Military Sealift Considered ‘Black Sheep’ of Shipbuilding Family
Navy photoThe U.S. military’s sealift capabilities are key enablers of expeditionary operations and would be critical in a future great power war. However, these types of assets are a relatively low priority when it comes to funding for shipbuilding and conversion, experts say.
Sealift vessels transport approximately 90 percent of Army and Marine Corps combat unit equipment and supplies in support of major combat operations, according to the Navy.
However, when it comes to funding, the systems are the “black sheep” of the sea service’s family of platforms, said Eric Labs, senior analyst for naval forces and weapons at the Congressional Budget Office.
“In terms of the priorities within the shipbuilding budget, military sealift is going to be way, way down there,” he said in February at the National Defense Industrial Association’s Expeditionary Warfare Conference. “They’re going to want to fund carriers, surface combatants, submarines, even the regular L-class ships before you start spending money on military sealift.”
Today’s military sealift assets are aging and need to be replaced, officials are warning.
“Our ships are 46 years old in the reserve fleet,” Air Force Gen. Jacqueline Van Ovost, commander of U.S. Transportation Command, said at a recent event hosted by the Center for Strategic and International Studies. “We have steam ships. You can’t even find engineers that work on steam ships. We have to keep … 60-, 70-year-old engineers around to keep running them. We must recapitalize that.”
Vice Adm. Ricky Williamson, deputy chief of naval operations for fleet readiness and logistics, N4, said: “We’ve got to sustain [U.S. forces]. You do that through logistics. I need platforms.”
The Defense Department’s strategy is to buy used commercial vessels and convert them for military use, rather than building brand new ships.
“There are commercial platforms out there which are much younger than the platforms we have,” Williamson said. “We can go buy them. The market is very good right now.”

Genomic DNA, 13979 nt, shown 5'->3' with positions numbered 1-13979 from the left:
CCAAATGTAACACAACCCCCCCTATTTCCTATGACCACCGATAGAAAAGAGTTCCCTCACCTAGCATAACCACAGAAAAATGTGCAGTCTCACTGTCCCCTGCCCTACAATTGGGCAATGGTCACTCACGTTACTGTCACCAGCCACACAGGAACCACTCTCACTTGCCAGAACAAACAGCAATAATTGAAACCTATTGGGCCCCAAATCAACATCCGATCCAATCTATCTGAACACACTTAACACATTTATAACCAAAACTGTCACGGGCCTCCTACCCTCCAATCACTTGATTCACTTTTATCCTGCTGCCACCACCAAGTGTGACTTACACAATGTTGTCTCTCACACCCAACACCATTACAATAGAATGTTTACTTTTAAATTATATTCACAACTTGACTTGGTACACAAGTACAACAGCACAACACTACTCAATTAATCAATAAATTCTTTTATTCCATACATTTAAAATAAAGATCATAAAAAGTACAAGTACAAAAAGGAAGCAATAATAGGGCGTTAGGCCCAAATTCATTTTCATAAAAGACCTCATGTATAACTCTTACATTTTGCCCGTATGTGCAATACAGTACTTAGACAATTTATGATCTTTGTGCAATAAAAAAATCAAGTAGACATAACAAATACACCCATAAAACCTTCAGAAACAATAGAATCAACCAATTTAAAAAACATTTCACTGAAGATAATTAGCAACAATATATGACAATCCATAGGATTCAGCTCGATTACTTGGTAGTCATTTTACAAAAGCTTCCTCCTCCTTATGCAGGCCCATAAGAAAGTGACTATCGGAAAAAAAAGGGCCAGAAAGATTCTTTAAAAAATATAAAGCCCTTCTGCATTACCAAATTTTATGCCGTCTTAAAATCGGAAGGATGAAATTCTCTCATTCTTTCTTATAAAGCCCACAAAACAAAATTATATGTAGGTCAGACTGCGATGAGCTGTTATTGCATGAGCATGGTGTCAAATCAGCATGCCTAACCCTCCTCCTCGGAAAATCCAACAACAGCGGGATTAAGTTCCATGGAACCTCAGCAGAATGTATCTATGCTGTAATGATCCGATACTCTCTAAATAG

After they are purchased, the vessels are brought to U.S. shipyards and refitted, refurbished and reflagged.
For fiscal year 2022, the Biden administration requested $300 million to procure five such platforms. However, lawmakers balked and as of press time had declined to authorize or appropriate the funding.
“The [House Armed Services] Committee notes that the Congress provided funding for two vessels in fiscal year 2021 and that the Navy has been unable to successfully contract for those ships,” lawmakers said in a report on the 2022 National Defense Authorization Act. “The committee will need to see the Navy execute the fiscal year 2021 funds and the vessels in question inducted into the [Ready Reserve Force] before it can recommend additional funding for this program.”
Out of a $20 billion shipbuilding and conversion account budget, only a few hundred million dollars is being requested for military sealift — less than 2 percent.
Labs noted that in the grand scheme of things, military sealift is relatively inexpensive.
“It doesn’t require a huge amount of resources on an annual basis, relative to the shipbuilding account and the Navy’s account writ large, to be able to pay for that,” he said.
“There was reluctance from the Congress in this current cycle to give more money for that, but I think that the money is not going to be that hard to find [in the future] because they don’t require that much if they’re following that … used-ship sealift path,” he added.
Ronald O’Rourke, naval affairs analyst at the Congressional Research Service, said buying used ships should mitigate cost concerns.
“If you were building new strategic sealift ships, then … you will probably have more of a conversation along those lines about how to fit that in” the budget given fiscal constraints, he said.